Funny that you posted this, I was investigating this myself a few days ago!

Reply to this Comment

Here are two MS SQL functions to do the conversions: (hope the pre tags work in these comments...)

<pre>
ALTER FUNCTION [dbo].[ip2number]
(
@ip varchar(15)
)
RETURNS bigint
AS
BEGIN
DECLARE @numrep bigint

DECLARE @start int,
@end int,
@exp int

SET @exp = 3
SET @start = 1
SET @numrep = 0

WHILE @exp >= 0
BEGIN
SET @end = CHARINDEX('.', @ip, @start)
IF @end = 0 SET @end = DATALENGTH(@ip)+1
SET @numrep = @numrep + ( CAST(SUBSTRING(@ip, @start, @end - @start) AS bigint) * POWER(256,@exp) )
SET @start = @end + 1
SET @exp = @exp - 1
END

RETURN @numrep
END
</pre>

<pre>
ALTER FUNCTION [dbo].[number2ip]
(
@numrep bigint
)
RETURNS varchar(15)
AS
BEGIN
DECLARE @ip varchar(15)

DECLARE @part1 int,
@part2 int,
@part3 int,
@part4 int

SELECT @part4 = @numrep%256
SELECT @part3 = @numrep%(256*256)/256
SELECT @part2 = @numrep%(256*256*256)/(256*256)
SELECT @part1 = @numrep/(256*256*256)

SET @ip = CAST(@part1 AS varchar(3)) + '.' + CAST(@part2 AS varchar(3)) + '.' + CAST(@part3 AS varchar(3)) + '.' + CAST(@part4 AS varchar(3))

RETURN @ip
END
</pre>

I'm not sure if this is the same conversion process as in MySQL, but this is the format used in the free GeoIP data, so I expect it is!

Reply to this Comment

You're very welcome, Ben. I learnt about these functions in the excellent O'Reilly book "High Performance MySQL".

The fact that you get a byte array back from the INET_NTOA() function seems to be specific to CF9, or the MySQL drivers that ship with it. On CF8 you get a string as expected. This seems to happen with a number of MySQL functions with CF9, one of which I've had verified as a bug by Adobe:

http://cfbugs.adobe.com/cfbugreport/flexbugui/cfbugtracker/main.html#bugId=80629

Reply to this Comment

@Ben, I was wondering if you had an idea of possible collisions with these functions or do they always give you a guaranteed unique result?

Reply to this Comment

Forget the comment i just posted, I went to the mysql docs and seen that this is specific for IP addresses. I was looking to convert varchars to integers.

Reply to this Comment

@Julian,

Sounds like a great book; I'll have to check it out. On a side note, even if the methods return a byte array, at least it can still be used like a string in within the context of the SQL.

@Hatem,

No problem my man.

Reply to this Comment

@Julian,

I book marked this post so I could make a very similar post. A few years ago I experimented quite a bit with the INET functions and BaseN conversions in MySQL after finding coldfusion limited or even a bit broken for some stuff I was tinkering with. I've never noticed anything return as a byte array in CF6.1 or CF8.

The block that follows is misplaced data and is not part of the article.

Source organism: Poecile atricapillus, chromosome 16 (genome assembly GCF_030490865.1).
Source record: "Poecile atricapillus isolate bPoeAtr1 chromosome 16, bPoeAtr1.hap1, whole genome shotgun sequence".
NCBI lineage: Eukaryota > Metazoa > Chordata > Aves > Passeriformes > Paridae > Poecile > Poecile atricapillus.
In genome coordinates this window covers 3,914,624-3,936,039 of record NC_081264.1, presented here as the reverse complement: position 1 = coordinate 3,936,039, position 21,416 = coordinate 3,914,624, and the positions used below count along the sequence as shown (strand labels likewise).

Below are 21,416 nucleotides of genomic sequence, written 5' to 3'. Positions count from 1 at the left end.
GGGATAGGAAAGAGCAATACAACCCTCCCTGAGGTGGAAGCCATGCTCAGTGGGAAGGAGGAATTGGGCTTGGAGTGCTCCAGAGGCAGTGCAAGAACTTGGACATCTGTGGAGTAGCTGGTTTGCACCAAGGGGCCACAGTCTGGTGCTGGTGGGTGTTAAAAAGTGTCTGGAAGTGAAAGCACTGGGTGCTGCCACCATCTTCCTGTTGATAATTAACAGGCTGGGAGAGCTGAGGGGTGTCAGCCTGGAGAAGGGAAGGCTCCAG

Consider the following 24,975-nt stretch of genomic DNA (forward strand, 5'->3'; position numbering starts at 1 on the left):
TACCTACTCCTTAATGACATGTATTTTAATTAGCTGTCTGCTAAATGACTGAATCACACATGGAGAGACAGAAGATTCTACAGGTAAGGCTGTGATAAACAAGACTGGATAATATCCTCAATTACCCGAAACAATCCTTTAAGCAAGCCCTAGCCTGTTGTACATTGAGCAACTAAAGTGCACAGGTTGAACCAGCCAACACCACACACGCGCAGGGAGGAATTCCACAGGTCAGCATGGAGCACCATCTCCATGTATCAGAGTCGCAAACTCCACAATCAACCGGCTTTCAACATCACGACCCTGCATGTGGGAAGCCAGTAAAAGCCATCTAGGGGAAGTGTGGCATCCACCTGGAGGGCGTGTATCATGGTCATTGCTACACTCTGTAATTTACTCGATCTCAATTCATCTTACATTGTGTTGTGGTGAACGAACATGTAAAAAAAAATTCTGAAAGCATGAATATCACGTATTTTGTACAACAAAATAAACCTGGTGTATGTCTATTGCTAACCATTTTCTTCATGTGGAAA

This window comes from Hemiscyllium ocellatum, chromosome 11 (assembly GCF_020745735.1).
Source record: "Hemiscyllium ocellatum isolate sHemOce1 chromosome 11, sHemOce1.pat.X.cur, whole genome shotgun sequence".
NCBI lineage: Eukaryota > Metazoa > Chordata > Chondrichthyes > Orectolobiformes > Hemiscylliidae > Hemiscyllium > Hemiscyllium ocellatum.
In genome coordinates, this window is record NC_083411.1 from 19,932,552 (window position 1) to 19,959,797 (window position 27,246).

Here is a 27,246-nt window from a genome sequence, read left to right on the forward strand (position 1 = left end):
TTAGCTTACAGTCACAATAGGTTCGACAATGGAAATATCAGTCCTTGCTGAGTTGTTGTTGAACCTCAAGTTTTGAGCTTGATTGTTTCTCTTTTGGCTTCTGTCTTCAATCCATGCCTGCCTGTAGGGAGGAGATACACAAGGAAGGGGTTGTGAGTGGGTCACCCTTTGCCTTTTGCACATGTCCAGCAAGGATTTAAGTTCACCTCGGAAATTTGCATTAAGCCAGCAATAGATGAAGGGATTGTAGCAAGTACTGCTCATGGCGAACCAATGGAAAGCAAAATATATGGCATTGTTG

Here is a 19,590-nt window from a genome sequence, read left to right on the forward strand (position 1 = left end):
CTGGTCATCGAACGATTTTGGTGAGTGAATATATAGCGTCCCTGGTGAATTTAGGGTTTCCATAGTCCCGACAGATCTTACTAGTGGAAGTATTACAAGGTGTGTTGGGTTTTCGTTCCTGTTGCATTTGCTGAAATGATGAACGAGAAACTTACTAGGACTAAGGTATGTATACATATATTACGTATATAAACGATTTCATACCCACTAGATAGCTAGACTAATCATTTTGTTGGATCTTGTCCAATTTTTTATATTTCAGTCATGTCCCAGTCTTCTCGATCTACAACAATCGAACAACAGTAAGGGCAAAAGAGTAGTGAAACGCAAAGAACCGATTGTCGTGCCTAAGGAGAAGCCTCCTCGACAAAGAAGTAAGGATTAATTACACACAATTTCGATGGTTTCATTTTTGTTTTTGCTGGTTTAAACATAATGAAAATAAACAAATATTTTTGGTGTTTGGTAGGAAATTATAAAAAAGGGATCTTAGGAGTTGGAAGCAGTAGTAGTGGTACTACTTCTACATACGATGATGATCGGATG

@Ben, I also noticed that your query won't run in CF 8. Does CF9 now allow multiple queries in one CFQUERY? AFAIK in CF8 and earlier you have to separate each query into it's own tag.

When I've used the INET functions I just did simple select queries. Like this... [CFQUERY]select INET_NTOA(2066563929) As IP_char, INET_ATON('123.45.67.89') As IP_Int;[/CFQUERY] Are there any benefits to your method?

Reply to this Comment

@Rob

Yes, as I said it's CF9 that seems to return byte arrays from this and certain other MySQL functions such as GREATEST().

To run Ben's code as is you just need to enable multiple queries in your CF data source: allowMultiQueries=true.

Reply to this Comment

I am running CF9 and I am not sure if this is the same error as stated above about CF9.

You have an error in your SQL syntax; check the manual that corresponds to your MySQL server version for the right syntax to use near 'SET @ipAsNumber = INET_ATON( @ipAddress ); SET @ipAsAddress = INET_NTOA( @i' at line 4

The error occurred in C:\inetpub\wwwroot\ipCode.cfm: line 9
7 :
8 : <!--- Get the IP address into the MySQL engine. --->
9 : SET @ipAddress = '#ipAddress#';
10 :
11 : <!--- Convert IP address to an integer. --->

Reply to this Comment

I have been so impressed with your article that i have printed it recently-cood literary effort.i have bookmarked it to keep in much.i have been checking new posts here.i would be thankful if u continue

Reply to this Comment

This site has a really amazing information.Thanks for sharing this one I will ask my fiends and their friends also so that this site could really discover by many people.I am so excited to get update with this.
http://ipaddresshq.com/

Reply to this Comment

Easy way with MySql

To insert ip address as integer
<cfquery datasource="#request.dsn#" name="insertIpAddress">
INSERT INTO table (
ipAddress
)
VALUES (
INET_ATON('#cgi.REMOTE_ADDR#')
)
</cfquery>

To get integer as ip address
<cfquery datasource="#request.dsn#" name="getIpAddress">
SELECT INET_NTOA(ipAddress)
FROM table
</cfquery>

Reply to this Comment

Post A Comment

You — Get Out Of My Dreams, Get Into My Comments
Live in the Now
Oops!
Comment Etiquette: Please do not post spam. Please keep the comments on-topic. Please do not post unrelated questions or large chunks of code. And, above all, please be nice to each other - we're trying to have a good conversation here.